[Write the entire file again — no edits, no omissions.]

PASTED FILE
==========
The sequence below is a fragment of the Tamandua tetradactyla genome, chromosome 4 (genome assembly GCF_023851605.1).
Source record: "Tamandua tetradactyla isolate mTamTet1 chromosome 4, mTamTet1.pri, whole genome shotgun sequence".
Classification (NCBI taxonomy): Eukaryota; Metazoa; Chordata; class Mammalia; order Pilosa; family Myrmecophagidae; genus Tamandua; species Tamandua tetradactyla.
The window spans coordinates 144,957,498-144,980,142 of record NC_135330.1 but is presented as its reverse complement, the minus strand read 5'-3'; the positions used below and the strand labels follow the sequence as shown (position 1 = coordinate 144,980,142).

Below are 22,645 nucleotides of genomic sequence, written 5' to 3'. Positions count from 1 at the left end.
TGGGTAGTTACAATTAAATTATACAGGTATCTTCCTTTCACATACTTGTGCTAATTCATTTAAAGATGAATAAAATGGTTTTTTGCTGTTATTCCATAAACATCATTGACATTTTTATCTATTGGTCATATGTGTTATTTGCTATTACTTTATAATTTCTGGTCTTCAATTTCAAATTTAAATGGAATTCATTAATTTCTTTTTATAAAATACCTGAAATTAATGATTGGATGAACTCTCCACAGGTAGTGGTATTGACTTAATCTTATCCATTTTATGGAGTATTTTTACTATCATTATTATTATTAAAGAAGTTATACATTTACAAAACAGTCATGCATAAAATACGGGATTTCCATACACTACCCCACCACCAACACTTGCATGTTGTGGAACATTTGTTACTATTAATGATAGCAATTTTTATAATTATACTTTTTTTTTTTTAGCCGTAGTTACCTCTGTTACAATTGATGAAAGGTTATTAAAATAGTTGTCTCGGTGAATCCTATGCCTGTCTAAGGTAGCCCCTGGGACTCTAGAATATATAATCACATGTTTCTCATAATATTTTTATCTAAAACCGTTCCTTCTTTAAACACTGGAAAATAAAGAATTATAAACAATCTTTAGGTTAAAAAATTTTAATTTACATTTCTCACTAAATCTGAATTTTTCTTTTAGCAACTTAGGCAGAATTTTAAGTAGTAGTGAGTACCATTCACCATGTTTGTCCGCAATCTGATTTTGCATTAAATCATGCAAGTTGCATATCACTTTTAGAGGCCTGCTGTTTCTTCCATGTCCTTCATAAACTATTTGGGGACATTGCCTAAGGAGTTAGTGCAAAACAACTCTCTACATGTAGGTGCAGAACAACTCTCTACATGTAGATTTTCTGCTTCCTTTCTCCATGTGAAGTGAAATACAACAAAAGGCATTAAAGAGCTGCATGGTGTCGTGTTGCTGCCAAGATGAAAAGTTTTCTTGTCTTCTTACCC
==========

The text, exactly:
The sequence below is a fragment of the Tamandua tetradactyla genome, chromosome 4 (genome assembly GCF_023851605.1).
Source record: "Tamandua tetradactyla isolate mTamTet1 chromosome 4, mTamTet1.pri, whole genome shotgun sequence".
Classification (NCBI taxonomy): Eukaryota; Metazoa; Chordata; class Mammalia; order Pilosa; family Myrmecophagidae; genus Tamandua; species Tamandua tetradactyla.
The window spans coordinates 144,957,498-144,980,142 of record NC_135330.1 but is presented as its reverse complement, the minus strand read 5'-3'; the positions used below and the strand labels follow the sequence as shown (position 1 = coordinate 144,980,142).

Below are 22,645 nucleotides of genomic sequence, written 5' to 3'. Positions count from 1 at the left end.
TGGGTAGTTACAATTAAATTATACAGGTATCTTCCTTTCACATACTTGTGCTAATTCATTTAAAGATGAATAAAATGGTTTTTTGCTGTTATTCCATAAACATCATTGACATTTTTATCTATTGGTCATATGTGTTATTTGCTATTACTTTATAATTTCTGGTCTTCAATTTCAAATTTAAATGGAATTCATTAATTTCTTTTTATAAAATACCTGAAATTAATGATTGGATGAACTCTCCACAGGTAGTGGTATTGACTTAATCTTATCCATTTTATGGAGTATTTTTACTATCATTATTATTATTAAAGAAGTTATACATTTACAAAACAGTCATGCATAAAATACGGGATTTCCATACACTACCCCACCACCAACACTTGCATGTTGTGGAACATTTGTTACTATTAATGATAGCAATTTTTATAATTATACTTTTTTTTTTTTAGCCGTAGTTACCTCTGTTACAATTGATGAAAGGTTATTAAAATAGTTGTCTCGGTGAATCCTATGCCTGTCTAAGGTAGCCCCTGGGACTCTAGAATATATAATCACATGTTTCTCATAATATTTTTATCTAAAACCGTTCCTTCTTTAAACACTGGAAAATAAAGAATTATAAACAATCTTTAGGTTAAAAAATTTTAATTTACATTTCTCACTAAATCTGAATTTTTCTTTTAGCAACTTAGGCAGAATTTTAAGTAGTAGTGAGTACCATTCACCATGTTTGTCCGCAATCTGATTTTGCATTAAATCATGCAAGTTGCATATCACTTTTAGAGGCCTGCTGTTTCTTCCATGTCCTTCATAAACTATTTGGGGACATTGCCTAAGGAGTTAGTGCAAAACAACTCTCTACATGTAGGTGCAGAACAACTCTCTACATGTAGATTTTCTGCTTCCTTTCTCCATGTGAAGTGAAATACAACAAAAGGCATTAAAGAGCTGCATGGTGTCGTGTTGCTGCCAAGATGAAAAGTTTTCTTGTCTTCTTACCC